February 28, 2018
Known today as Florida State Prison (FSP), what was originally called Florida’s East Unit was constructed in 1961 and included another institution now known as Union Correctional Institution. Nearly 60 years old, FSP has been poorly maintained with cellblocks unfit for habitation. During Florida’s sweltering summer and autumn months, the cells, lacking air conditioning, become sweat boxes and infested with ants, spiders and huge cockroaches, with black mold growing on the ceilings.
September 16, 2017
Should you or a loved one ever have the great misfortune of being tried and convicted in the state of Texas, your sentence, no matter how great or small, could very well be a death sentence. If you are resilient, strong of mind and body, then perhaps you would survive the conditions: deadly heat, toxic water, squalid living quarters and ill prepared food – and struggle through the conditioning: slave labor, consistent degradation, dehumanization in a variety of fashions – bowing down to insulting, offensive verbal abuse from staff, group strip searches, zero privacy.
May 13, 2016
Despite being held in solitary confinement for years, men known as Kinetik, Dhati and Brother M, primary leaders of the Free Alabama Movement, have been instrumental in organizing a statewide prison work stoppage in Alabama that began on Sunday, May 1. Alabama prisoners who have been on strike over unpaid labor and prison conditions are accusing officials of retaliating against their protest by starving them.
October 21, 2015
In the September 2015 edition of Prison Legal News, Panagioti Tsolkas of the newly formed Prison Ecology Project wrote a scathing article that shed light on a serious problem at a prison located in Navasota, Texas. Dangerous levels of arsenic have been found at the Wallace Pack Unit. “How could the American Correctional Association continue to give Wallace Pack Unit passing marks and rave reviews if the drinking water is contaminated with poison?”
October 16, 2015
Liz Washington dedicates her story to Treasure Island mothers suffering Child Protective Services’ human rights abuses. Liz Washington’s Tenderloin apartment door rattled. Bursting in, hands on guns, San Francisco cops grabbed her nursing infant. Liz’ daughter remembers her mom’s screams. “‘Please don’t take my baby!’” Even after moving to Treasure Island, Liz never escaped CPS’ ravenous appetite for masterminding abductions of her daughter and sons.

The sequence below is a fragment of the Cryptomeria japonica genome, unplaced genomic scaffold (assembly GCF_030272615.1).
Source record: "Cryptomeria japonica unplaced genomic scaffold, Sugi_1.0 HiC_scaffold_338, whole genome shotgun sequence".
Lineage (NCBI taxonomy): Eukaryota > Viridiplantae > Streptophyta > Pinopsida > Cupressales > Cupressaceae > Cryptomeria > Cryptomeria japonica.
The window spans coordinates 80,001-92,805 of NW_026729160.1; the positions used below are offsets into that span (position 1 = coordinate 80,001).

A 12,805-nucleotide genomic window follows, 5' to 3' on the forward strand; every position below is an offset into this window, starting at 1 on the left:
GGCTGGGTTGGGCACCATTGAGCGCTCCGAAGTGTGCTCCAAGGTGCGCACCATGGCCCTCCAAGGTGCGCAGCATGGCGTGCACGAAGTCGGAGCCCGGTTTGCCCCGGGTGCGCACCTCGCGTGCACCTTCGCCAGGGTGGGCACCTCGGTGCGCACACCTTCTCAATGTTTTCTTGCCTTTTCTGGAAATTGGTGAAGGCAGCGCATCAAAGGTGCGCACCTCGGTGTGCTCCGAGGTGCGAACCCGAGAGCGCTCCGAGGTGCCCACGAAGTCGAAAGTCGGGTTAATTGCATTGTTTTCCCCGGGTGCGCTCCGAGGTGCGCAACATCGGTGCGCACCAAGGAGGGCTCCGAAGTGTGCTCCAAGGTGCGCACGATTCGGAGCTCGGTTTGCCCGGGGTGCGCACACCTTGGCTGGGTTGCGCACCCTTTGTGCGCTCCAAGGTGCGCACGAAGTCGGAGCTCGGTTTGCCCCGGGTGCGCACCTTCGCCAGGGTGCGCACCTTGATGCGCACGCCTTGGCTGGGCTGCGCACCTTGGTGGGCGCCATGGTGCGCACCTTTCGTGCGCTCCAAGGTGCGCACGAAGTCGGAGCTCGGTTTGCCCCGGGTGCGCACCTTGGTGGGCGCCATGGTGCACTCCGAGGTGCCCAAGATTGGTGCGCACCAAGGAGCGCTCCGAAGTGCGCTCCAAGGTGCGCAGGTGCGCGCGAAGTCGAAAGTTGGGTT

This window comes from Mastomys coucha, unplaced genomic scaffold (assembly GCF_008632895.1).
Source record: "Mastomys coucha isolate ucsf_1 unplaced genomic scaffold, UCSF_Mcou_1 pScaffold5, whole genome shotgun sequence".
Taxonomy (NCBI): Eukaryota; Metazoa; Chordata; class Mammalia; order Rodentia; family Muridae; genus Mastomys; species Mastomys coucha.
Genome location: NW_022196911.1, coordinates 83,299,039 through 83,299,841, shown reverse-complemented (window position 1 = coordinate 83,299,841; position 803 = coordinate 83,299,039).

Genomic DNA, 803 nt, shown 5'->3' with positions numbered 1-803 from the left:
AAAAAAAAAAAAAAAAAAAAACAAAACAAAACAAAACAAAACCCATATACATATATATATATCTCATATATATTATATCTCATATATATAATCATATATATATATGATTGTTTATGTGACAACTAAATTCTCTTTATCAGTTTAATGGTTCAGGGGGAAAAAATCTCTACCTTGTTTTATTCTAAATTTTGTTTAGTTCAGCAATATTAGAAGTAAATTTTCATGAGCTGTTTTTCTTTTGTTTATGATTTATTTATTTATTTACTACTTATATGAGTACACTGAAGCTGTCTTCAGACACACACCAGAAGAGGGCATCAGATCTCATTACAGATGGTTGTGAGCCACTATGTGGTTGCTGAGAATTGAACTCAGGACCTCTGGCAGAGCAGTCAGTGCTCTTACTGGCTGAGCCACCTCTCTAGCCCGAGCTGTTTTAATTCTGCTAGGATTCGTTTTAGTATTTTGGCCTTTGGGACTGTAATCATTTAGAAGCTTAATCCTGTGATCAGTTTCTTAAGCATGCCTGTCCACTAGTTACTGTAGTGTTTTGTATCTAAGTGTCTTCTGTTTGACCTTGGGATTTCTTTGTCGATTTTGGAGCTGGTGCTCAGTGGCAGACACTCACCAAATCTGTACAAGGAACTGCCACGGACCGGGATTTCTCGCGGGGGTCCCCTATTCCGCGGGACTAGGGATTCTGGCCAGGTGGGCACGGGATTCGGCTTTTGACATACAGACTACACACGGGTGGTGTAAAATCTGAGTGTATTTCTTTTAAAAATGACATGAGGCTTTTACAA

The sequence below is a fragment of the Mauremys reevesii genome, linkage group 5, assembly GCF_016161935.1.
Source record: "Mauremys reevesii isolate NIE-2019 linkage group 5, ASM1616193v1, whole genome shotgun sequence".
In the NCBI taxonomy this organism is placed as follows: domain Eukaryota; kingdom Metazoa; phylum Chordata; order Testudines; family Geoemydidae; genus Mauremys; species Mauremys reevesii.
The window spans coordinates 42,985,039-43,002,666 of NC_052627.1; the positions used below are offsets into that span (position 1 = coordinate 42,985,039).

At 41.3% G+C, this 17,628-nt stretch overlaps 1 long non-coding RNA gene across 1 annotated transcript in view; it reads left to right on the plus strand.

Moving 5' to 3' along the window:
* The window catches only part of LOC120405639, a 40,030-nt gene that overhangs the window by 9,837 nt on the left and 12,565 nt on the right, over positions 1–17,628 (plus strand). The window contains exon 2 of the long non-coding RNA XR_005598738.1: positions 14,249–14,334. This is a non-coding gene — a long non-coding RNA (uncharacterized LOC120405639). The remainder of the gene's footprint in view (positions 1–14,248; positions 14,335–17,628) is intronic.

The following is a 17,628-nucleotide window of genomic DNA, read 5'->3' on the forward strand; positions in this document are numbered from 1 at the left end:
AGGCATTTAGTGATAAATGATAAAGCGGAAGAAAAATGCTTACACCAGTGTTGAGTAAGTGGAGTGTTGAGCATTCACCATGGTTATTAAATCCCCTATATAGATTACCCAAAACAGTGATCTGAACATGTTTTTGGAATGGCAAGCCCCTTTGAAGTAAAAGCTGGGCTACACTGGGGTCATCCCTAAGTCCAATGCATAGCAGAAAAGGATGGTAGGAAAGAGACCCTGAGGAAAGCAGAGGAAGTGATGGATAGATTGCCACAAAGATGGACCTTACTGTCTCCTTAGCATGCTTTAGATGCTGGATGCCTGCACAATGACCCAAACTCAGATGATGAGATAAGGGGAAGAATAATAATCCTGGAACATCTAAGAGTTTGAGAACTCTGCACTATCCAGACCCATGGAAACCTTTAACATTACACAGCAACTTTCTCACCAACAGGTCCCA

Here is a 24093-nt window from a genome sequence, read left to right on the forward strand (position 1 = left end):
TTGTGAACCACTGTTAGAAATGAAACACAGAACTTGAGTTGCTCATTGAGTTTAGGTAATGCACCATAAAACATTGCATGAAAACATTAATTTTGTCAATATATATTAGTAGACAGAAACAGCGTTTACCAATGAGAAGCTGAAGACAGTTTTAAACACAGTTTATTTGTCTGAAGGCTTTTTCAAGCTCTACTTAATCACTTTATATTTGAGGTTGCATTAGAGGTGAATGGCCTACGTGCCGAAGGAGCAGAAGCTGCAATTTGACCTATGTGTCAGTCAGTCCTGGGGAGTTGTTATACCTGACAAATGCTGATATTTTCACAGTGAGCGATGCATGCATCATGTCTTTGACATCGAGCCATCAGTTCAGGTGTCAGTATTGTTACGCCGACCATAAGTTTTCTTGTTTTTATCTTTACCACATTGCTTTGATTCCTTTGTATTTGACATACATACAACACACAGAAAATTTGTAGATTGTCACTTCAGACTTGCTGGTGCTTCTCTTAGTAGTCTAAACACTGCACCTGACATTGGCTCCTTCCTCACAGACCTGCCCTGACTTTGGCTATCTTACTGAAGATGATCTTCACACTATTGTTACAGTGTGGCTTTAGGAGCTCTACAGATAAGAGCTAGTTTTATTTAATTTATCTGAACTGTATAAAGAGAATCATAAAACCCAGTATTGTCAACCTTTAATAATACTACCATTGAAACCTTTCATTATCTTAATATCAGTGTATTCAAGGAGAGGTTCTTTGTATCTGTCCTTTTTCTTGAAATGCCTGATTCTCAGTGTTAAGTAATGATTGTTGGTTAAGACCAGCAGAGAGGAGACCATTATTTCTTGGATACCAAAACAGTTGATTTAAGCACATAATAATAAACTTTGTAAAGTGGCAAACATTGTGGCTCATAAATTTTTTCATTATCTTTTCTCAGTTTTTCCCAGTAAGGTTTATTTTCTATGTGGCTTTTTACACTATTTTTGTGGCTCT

September 15, 2015
The social worker phoned. “We’re taking custody of Chris and Michael.” The boys were transferred to foster care in Oakland. The irony of this institutional child theft was that, after four months living off-island, despite a heavy fast food diet, the boys got better. Their stomach aches and painful constipation slowly dissipated. For Liz, the common denominator was that they were not drinking polluted island water. When they returned, so did their stomach aches.
September 12, 2015
Since 2000, when the family moved to the island, everyone has been plagued by mild to severe respiratory and gastrointestinal problems that they believe are caused by island pollution. These illnesses, however, have given Child Protective Services a pretext for repeatedly taking Liz’ children and placing them in foster care, accusing this devoted mother of dereliction in her child-rearing.
September 20, 2014
“I’m trapped and it sucks. Our lives are in danger. I must get out of here but can’t afford it. We are guinea pigs in a big radiological experiment. I know how the Alcatraz prisoners felt hearing the City’s sounds and laughter, but unable to be there. (Island management) is so slick at promoting life on the island, covering up the Navy’s mess and shushing us.”